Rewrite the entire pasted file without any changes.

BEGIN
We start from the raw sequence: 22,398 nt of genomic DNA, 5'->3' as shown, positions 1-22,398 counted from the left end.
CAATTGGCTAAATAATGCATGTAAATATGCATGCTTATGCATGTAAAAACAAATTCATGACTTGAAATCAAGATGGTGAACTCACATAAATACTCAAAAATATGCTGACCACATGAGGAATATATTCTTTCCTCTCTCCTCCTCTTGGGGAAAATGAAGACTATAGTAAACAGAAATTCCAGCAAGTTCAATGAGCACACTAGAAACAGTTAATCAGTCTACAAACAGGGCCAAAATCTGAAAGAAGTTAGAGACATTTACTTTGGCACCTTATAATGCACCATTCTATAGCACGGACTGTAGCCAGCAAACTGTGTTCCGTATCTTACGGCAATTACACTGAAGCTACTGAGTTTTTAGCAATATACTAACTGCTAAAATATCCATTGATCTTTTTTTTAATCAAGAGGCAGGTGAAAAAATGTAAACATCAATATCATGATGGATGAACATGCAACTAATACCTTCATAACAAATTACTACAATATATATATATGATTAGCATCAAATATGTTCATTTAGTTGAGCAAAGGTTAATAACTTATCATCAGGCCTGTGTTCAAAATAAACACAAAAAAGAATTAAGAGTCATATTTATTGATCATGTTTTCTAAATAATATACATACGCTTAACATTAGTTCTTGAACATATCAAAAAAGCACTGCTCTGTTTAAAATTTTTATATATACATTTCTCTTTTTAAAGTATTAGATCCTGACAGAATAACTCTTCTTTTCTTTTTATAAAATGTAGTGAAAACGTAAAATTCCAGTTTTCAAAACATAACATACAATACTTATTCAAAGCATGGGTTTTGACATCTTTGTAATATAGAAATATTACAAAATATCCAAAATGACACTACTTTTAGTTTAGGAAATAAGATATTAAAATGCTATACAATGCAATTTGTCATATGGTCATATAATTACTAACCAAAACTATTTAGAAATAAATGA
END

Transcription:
We start from the raw sequence: 22,398 nt of genomic DNA, 5'->3' as shown, positions 1-22,398 counted from the left end.
CAATTGGCTAAATAATGCATGTAAATATGCATGCTTATGCATGTAAAAACAAATTCATGACTTGAAATCAAGATGGTGAACTCACATAAATACTCAAAAATATGCTGACCACATGAGGAATATATTCTTTCCTCTCTCCTCCTCTTGGGGAAAATGAAGACTATAGTAAACAGAAATTCCAGCAAGTTCAATGAGCACACTAGAAACAGTTAATCAGTCTACAAACAGGGCCAAAATCTGAAAGAAGTTAGAGACATTTACTTTGGCACCTTATAATGCACCATTCTATAGCACGGACTGTAGCCAGCAAACTGTGTTCCGTATCTTACGGCAATTACACTGAAGCTACTGAGTTTTTAGCAATATACTAACTGCTAAAATATCCATTGATCTTTTTTTTAATCAAGAGGCAGGTGAAAAAATGTAAACATCAATATCATGATGGATGAACATGCAACTAATACCTTCATAACAAATTACTACAATATATATATATGATTAGCATCAAATATGTTCATTTAGTTGAGCAAAGGTTAATAACTTATCATCAGGCCTGTGTTCAAAATAAACACAAAAAAGAATTAAGAGTCATATTTATTGATCATGTTTTCTAAATAATATACATACGCTTAACATTAGTTCTTGAACATATCAAAAAAGCACTGCTCTGTTTAAAATTTTTATATATACATTTCTCTTTTTAAAGTATTAGATCCTGACAGAATAACTCTTCTTTTCTTTTTATAAAATGTAGTGAAAACGTAAAATTCCAGTTTTCAAAACATAACATACAATACTTATTCAAAGCATGGGTTTTGACATCTTTGTAATATAGAAATATTACAAAATATCCAAAATGACACTACTTTTAGTTTAGGAAATAAGATATTAAAATGCTATACAATGCAATTTGTCATATGGTCATATAATTACTAACCAAAACTATTTAGAAATAAATGA